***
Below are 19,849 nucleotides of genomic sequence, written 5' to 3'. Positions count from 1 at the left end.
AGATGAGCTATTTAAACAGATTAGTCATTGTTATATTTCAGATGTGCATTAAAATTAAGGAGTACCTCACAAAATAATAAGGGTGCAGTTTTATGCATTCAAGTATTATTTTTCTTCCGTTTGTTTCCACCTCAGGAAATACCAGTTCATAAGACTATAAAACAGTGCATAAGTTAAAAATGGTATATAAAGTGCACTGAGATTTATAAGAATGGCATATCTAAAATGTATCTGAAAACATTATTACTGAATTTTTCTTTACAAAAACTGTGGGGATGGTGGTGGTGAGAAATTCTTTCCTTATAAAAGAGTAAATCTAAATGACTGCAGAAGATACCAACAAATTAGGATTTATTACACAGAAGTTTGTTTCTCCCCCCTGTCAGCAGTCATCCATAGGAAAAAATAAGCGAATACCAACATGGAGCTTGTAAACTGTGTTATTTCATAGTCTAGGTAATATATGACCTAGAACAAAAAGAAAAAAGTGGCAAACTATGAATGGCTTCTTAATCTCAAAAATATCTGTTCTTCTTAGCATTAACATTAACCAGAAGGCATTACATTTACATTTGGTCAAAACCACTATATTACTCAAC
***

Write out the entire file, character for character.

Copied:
Below are 19,849 nucleotides of genomic sequence, written 5' to 3'. Positions count from 1 at the left end.
AGATGAGCTATTTAAACAGATTAGTCATTGTTATATTTCAGATGTGCATTAAAATTAAGGAGTACCTCACAAAATAATAAGGGTGCAGTTTTATGCATTCAAGTATTATTTTTCTTCCGTTTGTTTCCACCTCAGGAAATACCAGTTCATAAGACTATAAAACAGTGCATAAGTTAAAAATGGTATATAAAGTGCACTGAGATTTATAAGAATGGCATATCTAAAATGTATCTGAAAACATTATTACTGAATTTTTCTTTACAAAAACTGTGGGGATGGTGGTGGTGAGAAATTCTTTCCTTATAAAAGAGTAAATCTAAATGACTGCAGAAGATACCAACAAATTAGGATTTATTACACAGAAGTTTGTTTCTCCCCCCTGTCAGCAGTCATCCATAGGAAAAAATAAGCGAATACCAACATGGAGCTTGTAAACTGTGTTATTTCATAGTCTAGGTAATATATGACCTAGAACAAAAAGAAAAAAGTGGCAAACTATGAATGGCTTCTTAATCTCAAAAATATCTGTTCTTCTTAGCATTAACATTAACCAGAAGGCATTACATTTACATTTGGTCAAAACCACTATATTACTCAAC